200. Telegram From the Department of State to the Embassy in the United Kingdom1

3518. From Secretary. You are instructed deliver following message to Kirkpatrick:

Secretary of State valued opportunity discuss Persian Gulf issues with Macmillan in Paris. Secretary has also noted your remarks to Barbour2 and suggests that this question as well as related matters might be taken up when we jointly go into them in January. Department of State looks forward to discussions with Shuckburgh in Washington January 11. Secretary has however concern that events may overtake us.

Azzam Pasha, Saudi Arabian agent in Buraimi matter, announced to press in New York December 19 SAG will take case to SC in January, if present efforts reach other settlement fail. Department understands SAG still considering requesting SC sponsor resumption arbitration or negotiation in some form.

Meanwhile King Saud has returned from India, but has not yet seen Ambassador Wadsworth. Prior his departure he indicated he wished review Buraimi matter further upon return. Department anticipates he will continue emphasize pressures upon him for more vigorous action.

The Saudi Arabian Government has in the past invoked and probably will again invoke in connection with the Buraimi matter the following declaration made by President Truman to King Ibn Saud October 31, 1950: [Page 306]

“I wish to renew to Your Majesty the assurances which have been made to you several times in the past, that the United States is interested in the preservation of the independence and territorial integrity of Saudi Arabia. No threat to your Kingdom could occur which would not be a matter of immediate concern to the United States.”

We do not cite this to imply that we have prejudged the Buraimi matter but only to show the pressure we are under.

  1. Source: Department of State, Central Files, 780.022/12–2355. Secret. Drafted by Newsom and Wilkins and approved and signed by Dulles. Repeated to Jidda. On December 21, forwarding the draft telegram to Hoover and Dulles for approval, Allen noted that it was intended to “press the British gently” into taking some action on Buraimi. Although the British did not seem to be willing to resume arbitration, Allen noted, they might consider the prospect of direct talks with the Saudis a better alternative than “acrimonious Security Council consideration.” (Ibid., 780.022/12–2155)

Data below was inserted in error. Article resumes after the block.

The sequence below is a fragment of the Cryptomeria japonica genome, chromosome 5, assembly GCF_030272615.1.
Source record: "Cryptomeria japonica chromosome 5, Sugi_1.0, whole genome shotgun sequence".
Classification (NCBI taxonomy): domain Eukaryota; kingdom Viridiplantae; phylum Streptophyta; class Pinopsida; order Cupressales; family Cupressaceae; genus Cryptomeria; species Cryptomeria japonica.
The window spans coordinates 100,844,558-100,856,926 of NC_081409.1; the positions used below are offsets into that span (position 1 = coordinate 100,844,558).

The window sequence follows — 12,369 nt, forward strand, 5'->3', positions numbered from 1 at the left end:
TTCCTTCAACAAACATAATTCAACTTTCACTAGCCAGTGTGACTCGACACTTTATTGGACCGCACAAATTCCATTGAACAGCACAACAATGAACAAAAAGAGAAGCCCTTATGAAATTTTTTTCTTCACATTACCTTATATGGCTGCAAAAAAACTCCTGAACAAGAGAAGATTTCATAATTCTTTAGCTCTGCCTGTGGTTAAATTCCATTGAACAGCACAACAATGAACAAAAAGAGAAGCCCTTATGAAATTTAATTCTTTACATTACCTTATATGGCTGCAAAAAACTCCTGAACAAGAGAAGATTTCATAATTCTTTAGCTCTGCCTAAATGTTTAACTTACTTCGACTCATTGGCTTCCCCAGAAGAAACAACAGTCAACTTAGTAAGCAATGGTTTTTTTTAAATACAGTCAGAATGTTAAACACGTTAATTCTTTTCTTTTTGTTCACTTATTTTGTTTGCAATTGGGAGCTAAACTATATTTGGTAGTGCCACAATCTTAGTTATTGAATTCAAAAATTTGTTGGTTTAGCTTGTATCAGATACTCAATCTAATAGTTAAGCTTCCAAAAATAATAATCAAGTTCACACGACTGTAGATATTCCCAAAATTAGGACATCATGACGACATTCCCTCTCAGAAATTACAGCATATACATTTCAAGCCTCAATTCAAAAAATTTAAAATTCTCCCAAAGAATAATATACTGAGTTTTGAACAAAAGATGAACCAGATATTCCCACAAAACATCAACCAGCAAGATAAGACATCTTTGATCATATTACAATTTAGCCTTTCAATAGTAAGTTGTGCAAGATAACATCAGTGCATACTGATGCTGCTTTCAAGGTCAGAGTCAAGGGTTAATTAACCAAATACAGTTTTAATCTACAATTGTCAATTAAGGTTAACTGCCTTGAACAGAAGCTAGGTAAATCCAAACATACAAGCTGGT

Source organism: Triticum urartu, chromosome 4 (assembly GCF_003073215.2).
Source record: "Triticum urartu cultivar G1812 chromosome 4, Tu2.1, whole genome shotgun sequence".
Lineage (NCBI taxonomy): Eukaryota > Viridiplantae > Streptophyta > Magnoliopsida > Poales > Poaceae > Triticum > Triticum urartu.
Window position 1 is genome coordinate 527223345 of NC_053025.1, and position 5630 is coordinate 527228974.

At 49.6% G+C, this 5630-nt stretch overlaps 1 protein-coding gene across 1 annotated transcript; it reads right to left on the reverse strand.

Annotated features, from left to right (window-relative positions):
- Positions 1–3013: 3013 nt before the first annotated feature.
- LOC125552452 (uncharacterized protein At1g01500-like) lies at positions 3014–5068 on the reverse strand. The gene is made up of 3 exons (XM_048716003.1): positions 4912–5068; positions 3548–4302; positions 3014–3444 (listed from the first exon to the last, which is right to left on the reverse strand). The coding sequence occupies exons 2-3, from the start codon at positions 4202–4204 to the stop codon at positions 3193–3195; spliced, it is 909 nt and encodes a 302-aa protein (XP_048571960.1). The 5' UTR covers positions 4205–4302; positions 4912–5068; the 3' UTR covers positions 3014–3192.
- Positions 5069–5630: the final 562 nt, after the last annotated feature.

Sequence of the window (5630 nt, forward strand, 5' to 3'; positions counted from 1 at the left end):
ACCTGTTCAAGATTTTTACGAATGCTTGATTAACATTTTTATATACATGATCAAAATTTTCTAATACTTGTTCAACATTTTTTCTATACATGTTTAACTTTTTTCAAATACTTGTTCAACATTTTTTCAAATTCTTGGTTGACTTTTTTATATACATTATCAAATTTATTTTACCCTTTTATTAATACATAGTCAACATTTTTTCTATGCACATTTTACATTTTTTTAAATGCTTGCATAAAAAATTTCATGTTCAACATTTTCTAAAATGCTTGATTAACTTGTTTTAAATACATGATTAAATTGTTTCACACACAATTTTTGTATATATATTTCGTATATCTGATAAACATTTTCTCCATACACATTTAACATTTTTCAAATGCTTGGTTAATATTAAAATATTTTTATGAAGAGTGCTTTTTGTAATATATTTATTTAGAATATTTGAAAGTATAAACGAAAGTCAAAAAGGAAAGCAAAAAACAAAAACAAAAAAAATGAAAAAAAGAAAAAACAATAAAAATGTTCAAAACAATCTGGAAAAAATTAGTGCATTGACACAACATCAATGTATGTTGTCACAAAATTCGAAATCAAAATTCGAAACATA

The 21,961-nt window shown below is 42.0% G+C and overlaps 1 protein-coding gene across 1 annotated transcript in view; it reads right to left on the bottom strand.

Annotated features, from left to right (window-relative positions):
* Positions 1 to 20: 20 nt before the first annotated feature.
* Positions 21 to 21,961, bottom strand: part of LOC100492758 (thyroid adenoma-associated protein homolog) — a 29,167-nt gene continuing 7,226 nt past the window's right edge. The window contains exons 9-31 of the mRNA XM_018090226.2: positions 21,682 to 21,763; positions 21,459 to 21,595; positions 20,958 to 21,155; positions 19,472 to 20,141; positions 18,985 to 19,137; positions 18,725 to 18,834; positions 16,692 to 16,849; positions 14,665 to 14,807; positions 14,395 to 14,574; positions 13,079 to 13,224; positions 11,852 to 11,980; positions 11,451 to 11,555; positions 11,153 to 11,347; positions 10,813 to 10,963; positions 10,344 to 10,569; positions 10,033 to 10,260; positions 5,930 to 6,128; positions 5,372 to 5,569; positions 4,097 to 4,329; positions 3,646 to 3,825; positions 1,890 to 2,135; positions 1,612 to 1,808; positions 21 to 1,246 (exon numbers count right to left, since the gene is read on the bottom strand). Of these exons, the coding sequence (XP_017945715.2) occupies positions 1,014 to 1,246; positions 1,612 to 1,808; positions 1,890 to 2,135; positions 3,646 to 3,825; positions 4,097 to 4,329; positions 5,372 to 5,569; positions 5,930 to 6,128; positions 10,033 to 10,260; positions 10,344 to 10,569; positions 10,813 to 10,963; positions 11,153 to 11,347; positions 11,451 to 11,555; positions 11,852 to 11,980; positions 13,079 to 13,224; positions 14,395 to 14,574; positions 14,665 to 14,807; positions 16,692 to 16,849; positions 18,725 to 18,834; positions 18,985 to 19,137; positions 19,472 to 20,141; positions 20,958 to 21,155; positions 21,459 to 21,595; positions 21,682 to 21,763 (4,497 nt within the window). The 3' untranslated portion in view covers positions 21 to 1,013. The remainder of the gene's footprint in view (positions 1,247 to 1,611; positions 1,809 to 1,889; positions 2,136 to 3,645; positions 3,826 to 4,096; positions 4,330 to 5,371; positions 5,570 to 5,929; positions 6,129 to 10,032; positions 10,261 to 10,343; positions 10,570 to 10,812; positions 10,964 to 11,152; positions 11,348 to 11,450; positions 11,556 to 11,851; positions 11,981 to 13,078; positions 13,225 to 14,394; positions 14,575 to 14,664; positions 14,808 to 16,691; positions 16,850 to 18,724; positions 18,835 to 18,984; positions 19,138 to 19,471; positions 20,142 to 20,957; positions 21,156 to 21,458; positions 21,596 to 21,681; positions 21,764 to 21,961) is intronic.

On December 22, in a note to the Secretary attached to Allen’s December 21 memorandum to Dulles, Gilman of the Executive Secretariat transmitted Hoover’s suggested modifications and additions to the proposed telegram to London. According to Gilman, Hoover recommended that the Department emphasize to the British that the United States was not committed to support the United Kingdom in the Security Council. Hoover further recommended that the United States make the British aware of President Truman’s letter to Ibn Saud of October 31, 1950. On December 23, in a note to Dulles, also attached to Allen’s December 21 memorandum, Allen noted that the British would no doubt point out that at the time the Truman letter was written, Saudi Arabia was not in control of Buraimi. Saudi troops had entered the area only in August 1952 and were ejected by the British in October 1955. Allen questioned whether the Truman letter would be useful in this regard. For text of the Truman letter, see Foreign Relations, 1950, vol. V, p. 1190.

  2. See Document 146.